“This is ugol” Natalia said, grabbing a small chunk of coal from the railcar and holding it to the light with a hint of pride. The name “Arktikugol” suddenly made sense to me.
A few days earlier outside Longyearbyen, I had also ventured into the deepest tunnels of Norway’s last working coal mine, Mine 7.
“Yeah, you have to see it before you believe it,” safety inspector Svein Jonny Albrigtsen said as we drove five kilometers underground in a pickup to the depths of the mine. I asked why the walls were white instead of black. “If we suddenly get an explosion from methane, you will probably get a coal dust explosion after that. That’s why we spread out limestone dust, to keep the coal dust from burning.”
At road’s end, we stooped and hiked down loose slopes of rocky dirt guided only by headlamps, occasionally banging against the craggy ceiling. Passing a crossroads of pitch-black tunnels, we finally found a miner hunched against a low seam of coal and permafrost. The earth shook with a deafening thunder as his 60-ton cutting machine chewed away at the coal face. On the hike out, I asked Albrigtsen why anyone would want to spend their waking hours working in the dark amid explosive dust and bone-rattling noise.
“It’s the camaraderie,” Albrigtsen explained. “It’s a real club.”
Longyearbyen started moving away from coal in the late 1980s, when Oslo cut subsidies to the coal company that had run the town since 1916 and stripped it of its autocratic power. Since then, the town has cultivated democratic rule and a burgeoning tourism trade while building a sprawling Arctic research institute hosting dozens of researchers and hundreds of students each year. These support a thriving restaurant scene, cultural events and modern sports facilities year round. Longyearbyen also hosts a Northern Lights observatory and the 31-antennae mountaintop Svalbard Satellite Station, the only ground facility outside Antarctica capable of tracking all 14 orbits of polar satellites.
Longyearbyen may have a head start in surviving the decline of coal, but Russian towns like Barentsburg once dominated Spitsbergen. At the height of the Cold War in 1960, Svalbard’s Russian population topped 2600, far outnumbering Norwegians there on their own soil. The 1985 Norwegian movie, Orion’s Belt, based on the fictional discovery of a radio spy station on Spitsbergen, mirrored widespread distrust of Soviet presence. By 1991, when the Soviet Union fell, Deputy Foreign Minister Andrei Fyodorov said Russia no longer had any interest in remaining in Svalbard. An airplane crash in 1996 that killed all 141, mostly miners and their families, led to the abandonment of the last major Russian mining town besides Barentsburg.
Since then, Moscow has asserted renewed interest in Svalbard and beyond, making geopolitical waves in the Barents Sea. In April 2016, Russian trainers and dog teams stopped over at Longyearbyen’s airport on their way to military exercises near the North Pole, despite objections from Oslo that their transit violated the non-military provisions of the Svalbard Treaty. A year earlier, mainland military exercises simulated an invasion of Scandinavia, as described by a Washington think tank and reported in The Telegraph. Months later, famed Norwegian crime writer Jo Nesbø’s television series, Occupied, dramatized a Russian invasion of Norway, premiering to record-breaking viewership. Moscow reacted angrily, calling it “in the worst traditions of the Cold War.”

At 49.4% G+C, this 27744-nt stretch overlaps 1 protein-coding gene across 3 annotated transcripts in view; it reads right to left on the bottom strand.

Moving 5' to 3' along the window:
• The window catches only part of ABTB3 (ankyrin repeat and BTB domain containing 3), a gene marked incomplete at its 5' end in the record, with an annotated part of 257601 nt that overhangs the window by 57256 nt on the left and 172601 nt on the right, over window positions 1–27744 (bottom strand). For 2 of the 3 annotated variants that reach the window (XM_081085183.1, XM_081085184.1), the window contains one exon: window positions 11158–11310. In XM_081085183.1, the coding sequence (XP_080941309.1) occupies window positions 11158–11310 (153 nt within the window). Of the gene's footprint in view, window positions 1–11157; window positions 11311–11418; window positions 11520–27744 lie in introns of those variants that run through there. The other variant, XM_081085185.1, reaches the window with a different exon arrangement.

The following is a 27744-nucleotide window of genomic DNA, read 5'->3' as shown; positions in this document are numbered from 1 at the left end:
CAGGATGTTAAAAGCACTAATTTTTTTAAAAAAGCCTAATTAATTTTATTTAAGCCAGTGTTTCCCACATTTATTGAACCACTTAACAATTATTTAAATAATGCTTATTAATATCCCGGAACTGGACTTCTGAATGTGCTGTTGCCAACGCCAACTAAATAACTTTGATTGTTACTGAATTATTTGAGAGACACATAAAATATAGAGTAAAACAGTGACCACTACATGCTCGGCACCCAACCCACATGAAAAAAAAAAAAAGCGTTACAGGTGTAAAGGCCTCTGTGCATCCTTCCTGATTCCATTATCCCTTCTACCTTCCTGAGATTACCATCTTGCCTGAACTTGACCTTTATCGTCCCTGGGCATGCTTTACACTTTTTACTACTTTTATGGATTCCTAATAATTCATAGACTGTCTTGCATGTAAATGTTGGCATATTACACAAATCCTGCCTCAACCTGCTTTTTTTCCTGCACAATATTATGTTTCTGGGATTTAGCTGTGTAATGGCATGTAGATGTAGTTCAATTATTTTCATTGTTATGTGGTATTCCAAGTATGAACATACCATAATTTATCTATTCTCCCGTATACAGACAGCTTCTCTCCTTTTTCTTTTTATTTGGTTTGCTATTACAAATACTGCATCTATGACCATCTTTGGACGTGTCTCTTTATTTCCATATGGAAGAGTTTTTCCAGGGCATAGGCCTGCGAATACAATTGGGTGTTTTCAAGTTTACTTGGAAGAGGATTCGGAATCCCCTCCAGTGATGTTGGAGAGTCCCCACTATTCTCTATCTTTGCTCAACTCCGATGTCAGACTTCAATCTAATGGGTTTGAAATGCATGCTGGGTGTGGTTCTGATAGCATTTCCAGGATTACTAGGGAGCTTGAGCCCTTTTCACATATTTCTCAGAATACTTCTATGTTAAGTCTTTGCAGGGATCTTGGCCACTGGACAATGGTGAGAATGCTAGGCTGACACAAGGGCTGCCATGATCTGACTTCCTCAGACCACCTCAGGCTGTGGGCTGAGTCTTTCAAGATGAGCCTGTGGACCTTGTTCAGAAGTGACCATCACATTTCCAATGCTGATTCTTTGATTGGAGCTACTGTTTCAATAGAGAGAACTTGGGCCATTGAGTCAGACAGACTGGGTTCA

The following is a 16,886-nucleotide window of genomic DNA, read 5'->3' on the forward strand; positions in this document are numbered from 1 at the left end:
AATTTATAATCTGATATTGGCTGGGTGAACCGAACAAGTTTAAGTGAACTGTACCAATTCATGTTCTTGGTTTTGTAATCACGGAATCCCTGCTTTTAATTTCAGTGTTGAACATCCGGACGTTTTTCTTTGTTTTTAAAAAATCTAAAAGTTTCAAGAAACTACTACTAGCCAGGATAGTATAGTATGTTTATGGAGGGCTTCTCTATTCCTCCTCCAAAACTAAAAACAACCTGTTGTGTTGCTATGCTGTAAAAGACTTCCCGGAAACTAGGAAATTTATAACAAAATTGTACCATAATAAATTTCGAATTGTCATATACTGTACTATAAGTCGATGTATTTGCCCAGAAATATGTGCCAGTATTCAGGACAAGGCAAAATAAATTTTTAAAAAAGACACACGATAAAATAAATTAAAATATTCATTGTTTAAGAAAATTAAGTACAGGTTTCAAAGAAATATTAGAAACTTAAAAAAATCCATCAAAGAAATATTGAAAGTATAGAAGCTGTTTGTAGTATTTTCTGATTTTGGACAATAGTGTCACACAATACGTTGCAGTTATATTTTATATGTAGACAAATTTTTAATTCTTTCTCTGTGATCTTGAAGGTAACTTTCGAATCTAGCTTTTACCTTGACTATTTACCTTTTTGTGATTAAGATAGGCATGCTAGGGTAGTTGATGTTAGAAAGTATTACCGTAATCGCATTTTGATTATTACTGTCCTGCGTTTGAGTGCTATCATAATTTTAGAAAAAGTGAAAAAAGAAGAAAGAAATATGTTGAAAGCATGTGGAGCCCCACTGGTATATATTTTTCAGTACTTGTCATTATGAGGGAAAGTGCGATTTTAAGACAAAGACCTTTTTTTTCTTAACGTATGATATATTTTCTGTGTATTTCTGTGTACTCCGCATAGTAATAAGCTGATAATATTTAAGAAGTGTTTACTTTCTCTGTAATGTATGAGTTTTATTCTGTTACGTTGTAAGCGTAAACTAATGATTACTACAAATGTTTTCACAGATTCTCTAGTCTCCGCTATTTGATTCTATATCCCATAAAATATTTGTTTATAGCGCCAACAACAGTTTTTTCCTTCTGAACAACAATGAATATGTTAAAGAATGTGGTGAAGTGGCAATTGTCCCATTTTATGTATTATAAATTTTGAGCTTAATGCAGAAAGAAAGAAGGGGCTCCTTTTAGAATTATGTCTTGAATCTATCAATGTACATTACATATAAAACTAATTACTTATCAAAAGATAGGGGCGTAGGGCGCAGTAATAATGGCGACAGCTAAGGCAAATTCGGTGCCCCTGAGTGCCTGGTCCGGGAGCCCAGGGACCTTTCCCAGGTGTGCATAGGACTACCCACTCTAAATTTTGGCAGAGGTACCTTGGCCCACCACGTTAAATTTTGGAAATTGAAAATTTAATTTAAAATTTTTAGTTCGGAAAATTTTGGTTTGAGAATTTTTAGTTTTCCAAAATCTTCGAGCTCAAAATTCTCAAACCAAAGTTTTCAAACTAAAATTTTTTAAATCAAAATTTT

“The 1990s weren’t the best time for the Soviet Union,” Zwonckova told me when I asked about living under Norwegian rule on Svalbard. “It was a very weakened partner, and that weakness was taken into consideration by the Norwegian side. They felt that they could influence more freely, they felt their strength. But right now the situation is a bit different.”
SIDEBAR: The specific terms of the Svalbard Treaty have long fostered disagreement between Norway and Russia over marine resources, especially fisheries. Traveling with the Norwegian Coast Guard in 2013, I visited a Russian trawler in Svalbard waters with Norwegian fisheries inspectors. After a long day of examining nets, trawling procedures and fish catch, the Norwegian officer presented the trawler captain with inspection papers. He refused to sign. I later learned that all such inspections have concluded this way for decades. The Svalbard Treaty was written when territorial waters only extended four nautical miles from shore, but maritime economic zones are now 200 nautical miles worldwide. Moscow insists that only the original terms of the Treaty apply.
“A version of this story appeared in Foreign Affairs.”